Magazine article Information Today

Marketed to since Birth

Magazine article Information Today

Marketed to since Birth

Article excerpt

Everyone has friends, relatives, and co-workers who spend an inordinate amount of time forwarding jokes, homilies, etc., around cyberspace. Sometimes the message is something that is genuinely interesting or funny, but most of the time ... it's not.

I usually find that it's easier to hit the delete key than to hurt someone's feelings unless I receive something seriously offensive in a social, political, or religious sense.

I actually delete much of this stuff without even looking at it because when I am online, I am usually too busy to let messages pile up in the in box. But the other day, I was clicking through several of these e-mails (delete, delete, delete) when something caught my eye. Someone had created a quiz in Microsoft Excel to identify 50 corporate and sports logos that were pictured without their names or acronyms.

Hitting the Proverbial Wall

I went through the entire quiz and managed to identify 27 out of 50 logos. Then, out of curiosity, I passed it along to my No. 2 son, who is now 15. He sat with the quiz for about 3 minutes before I heard him muttering that he'd hit a wall and couldn't finish. When I asked him how many he had identified, he said 47 out of 50. Wow.

"How in the world do you know so many of these things?" I asked, as I looked over his shoulder. He shrugged. "Remember," he said, "I'm a member of the advertising generation. I've been marketed to since birth."

He's right. When I was growing up (and maybe you too if you are "of a certain age"), children were not the audience actively marketed to. I vaguely remember breakfast cereal commercials appearing on the limited number of children's programs on the three existing television networks. As the winter holidays approached, toy commercials were also included. I guess children were not assumed to have a great deal of disposable income back then or much sway over household purchasing decisions. So corporate America pretty much left us alone.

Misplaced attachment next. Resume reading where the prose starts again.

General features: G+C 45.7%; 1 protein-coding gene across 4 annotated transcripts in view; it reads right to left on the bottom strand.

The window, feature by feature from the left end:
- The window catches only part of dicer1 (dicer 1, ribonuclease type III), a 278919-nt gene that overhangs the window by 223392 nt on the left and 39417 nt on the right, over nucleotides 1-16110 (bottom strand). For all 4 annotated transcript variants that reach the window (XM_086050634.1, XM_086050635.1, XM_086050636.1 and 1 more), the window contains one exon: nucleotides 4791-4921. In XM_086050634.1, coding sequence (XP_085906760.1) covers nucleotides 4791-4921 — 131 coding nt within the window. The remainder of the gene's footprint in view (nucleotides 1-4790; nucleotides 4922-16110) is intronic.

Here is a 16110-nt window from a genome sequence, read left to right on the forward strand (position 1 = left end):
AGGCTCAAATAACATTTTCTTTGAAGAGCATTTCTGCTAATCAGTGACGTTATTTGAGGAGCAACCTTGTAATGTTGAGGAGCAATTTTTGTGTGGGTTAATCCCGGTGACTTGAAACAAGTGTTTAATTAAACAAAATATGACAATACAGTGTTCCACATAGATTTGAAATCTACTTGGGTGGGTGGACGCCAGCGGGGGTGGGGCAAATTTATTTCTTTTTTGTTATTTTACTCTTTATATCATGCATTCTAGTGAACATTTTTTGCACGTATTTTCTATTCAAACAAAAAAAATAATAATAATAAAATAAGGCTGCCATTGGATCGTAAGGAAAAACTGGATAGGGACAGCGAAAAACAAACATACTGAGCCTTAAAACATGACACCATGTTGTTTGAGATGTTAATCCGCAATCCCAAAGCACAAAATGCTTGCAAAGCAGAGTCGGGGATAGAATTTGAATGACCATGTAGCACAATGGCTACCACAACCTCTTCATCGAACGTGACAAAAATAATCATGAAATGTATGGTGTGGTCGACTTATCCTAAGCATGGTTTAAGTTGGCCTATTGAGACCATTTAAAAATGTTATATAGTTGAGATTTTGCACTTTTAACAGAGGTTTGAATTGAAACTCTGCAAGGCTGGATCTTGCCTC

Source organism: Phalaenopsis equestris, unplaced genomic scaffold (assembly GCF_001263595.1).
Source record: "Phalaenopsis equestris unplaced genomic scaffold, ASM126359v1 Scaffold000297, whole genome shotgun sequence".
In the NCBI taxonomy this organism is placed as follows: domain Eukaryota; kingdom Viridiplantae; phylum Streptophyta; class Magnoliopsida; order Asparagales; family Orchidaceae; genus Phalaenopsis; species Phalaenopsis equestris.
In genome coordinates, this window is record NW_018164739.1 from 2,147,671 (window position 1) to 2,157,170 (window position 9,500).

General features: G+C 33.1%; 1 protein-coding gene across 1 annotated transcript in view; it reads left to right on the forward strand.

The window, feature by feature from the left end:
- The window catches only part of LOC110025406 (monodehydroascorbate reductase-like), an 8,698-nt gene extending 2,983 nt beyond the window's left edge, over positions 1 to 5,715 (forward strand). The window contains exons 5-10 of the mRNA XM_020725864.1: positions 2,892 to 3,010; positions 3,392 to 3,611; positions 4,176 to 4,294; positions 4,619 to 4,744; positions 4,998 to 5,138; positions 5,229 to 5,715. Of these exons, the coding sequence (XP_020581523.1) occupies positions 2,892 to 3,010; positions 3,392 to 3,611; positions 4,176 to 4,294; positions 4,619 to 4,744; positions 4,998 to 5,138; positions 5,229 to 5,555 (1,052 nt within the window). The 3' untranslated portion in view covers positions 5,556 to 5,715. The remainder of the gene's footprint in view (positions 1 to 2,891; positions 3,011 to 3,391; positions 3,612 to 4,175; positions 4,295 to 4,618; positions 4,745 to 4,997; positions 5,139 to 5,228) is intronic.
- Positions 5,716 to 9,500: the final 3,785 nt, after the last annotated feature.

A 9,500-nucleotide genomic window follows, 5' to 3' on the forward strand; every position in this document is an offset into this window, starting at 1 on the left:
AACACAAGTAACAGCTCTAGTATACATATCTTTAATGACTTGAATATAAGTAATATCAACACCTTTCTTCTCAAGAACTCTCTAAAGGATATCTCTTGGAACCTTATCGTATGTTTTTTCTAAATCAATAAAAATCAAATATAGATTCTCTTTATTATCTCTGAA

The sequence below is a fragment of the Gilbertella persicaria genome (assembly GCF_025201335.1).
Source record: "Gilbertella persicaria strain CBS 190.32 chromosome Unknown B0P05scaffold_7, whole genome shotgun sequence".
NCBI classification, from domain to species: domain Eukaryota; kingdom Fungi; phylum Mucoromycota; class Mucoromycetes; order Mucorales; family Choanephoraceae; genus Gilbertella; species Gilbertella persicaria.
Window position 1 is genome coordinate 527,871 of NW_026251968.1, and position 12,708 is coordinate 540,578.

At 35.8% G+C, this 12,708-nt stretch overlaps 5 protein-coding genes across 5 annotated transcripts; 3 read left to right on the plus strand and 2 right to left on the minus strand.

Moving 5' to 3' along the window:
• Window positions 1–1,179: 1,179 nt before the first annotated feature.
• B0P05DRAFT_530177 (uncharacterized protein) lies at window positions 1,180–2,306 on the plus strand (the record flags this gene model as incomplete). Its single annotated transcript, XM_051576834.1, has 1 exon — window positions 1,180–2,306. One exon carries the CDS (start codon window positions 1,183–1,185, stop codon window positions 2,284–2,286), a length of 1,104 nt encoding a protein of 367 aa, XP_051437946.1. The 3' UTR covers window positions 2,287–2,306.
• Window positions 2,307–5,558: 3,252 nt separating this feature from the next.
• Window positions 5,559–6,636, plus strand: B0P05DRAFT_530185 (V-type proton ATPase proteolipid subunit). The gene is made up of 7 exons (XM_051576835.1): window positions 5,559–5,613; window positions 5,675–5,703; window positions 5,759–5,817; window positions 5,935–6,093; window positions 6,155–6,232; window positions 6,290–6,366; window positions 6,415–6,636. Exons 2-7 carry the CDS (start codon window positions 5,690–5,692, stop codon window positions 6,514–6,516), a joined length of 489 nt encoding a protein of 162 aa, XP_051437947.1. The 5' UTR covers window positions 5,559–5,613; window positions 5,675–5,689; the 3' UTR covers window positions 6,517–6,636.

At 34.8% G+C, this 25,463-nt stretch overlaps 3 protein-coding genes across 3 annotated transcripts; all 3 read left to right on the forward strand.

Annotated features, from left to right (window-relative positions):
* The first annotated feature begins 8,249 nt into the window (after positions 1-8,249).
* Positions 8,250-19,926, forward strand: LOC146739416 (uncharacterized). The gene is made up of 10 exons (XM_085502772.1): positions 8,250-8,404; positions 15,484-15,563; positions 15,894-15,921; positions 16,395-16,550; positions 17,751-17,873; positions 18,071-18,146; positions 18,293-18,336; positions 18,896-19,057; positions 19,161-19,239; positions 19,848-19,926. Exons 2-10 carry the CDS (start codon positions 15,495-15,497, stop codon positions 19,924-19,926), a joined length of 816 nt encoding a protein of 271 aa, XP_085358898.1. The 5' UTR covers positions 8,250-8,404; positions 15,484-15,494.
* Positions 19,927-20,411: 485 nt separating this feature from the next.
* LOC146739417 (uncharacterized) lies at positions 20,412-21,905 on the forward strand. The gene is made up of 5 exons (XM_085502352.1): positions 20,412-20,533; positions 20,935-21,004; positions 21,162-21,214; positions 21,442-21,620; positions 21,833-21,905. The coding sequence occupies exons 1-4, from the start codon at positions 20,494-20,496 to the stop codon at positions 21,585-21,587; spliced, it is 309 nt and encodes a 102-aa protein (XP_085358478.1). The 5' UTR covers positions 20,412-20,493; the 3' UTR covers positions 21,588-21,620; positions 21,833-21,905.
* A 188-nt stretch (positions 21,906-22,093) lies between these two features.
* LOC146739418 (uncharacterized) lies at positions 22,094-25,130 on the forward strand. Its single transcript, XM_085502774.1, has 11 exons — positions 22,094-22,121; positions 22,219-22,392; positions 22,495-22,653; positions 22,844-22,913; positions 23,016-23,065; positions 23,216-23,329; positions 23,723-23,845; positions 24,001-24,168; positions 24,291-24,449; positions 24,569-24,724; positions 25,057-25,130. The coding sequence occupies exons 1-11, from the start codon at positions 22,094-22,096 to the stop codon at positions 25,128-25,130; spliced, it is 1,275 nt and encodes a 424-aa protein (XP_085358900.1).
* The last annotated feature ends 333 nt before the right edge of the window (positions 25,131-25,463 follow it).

Life, Liberty, and the Pursuit of the Almighty Dollar

Fast-forward a few decades. We are in a world where every family-friendly film is accompanied by promotional tie-ins; where name-brand athletes are selling name-brand sneakers; where celebrities who appeal to the young are hawking clothing, fast food, and other merchandise; where product placement in television programs and movies is so routine that we have grown to expect it; where just about every professional sports venue has some sort of corporate "naming rights" deal; and where even your local school district may well have sold its soul to a soft drink company, chain restaurant, etc., in pursuit of the almighty dollar.

And then there's the Internet. It gets blamed for all sorts of things. It's a playground for pedophiles; it lets cyberbullies torment their victims 24/7; it's the reason kids no longer use libraries. After all, when you have Google, what more do you really need?

And the Internet is commonly cited, along with television and video games, as a reason for the so-called epidemic of childhood obesity. Kids don't go outside and play anymore. They might get snatched and sold into human slavery. The sun causes cancer. The family down the street may have a veritable arsenal of unsecured firearms. Drug dealers are hanging around the playground. …

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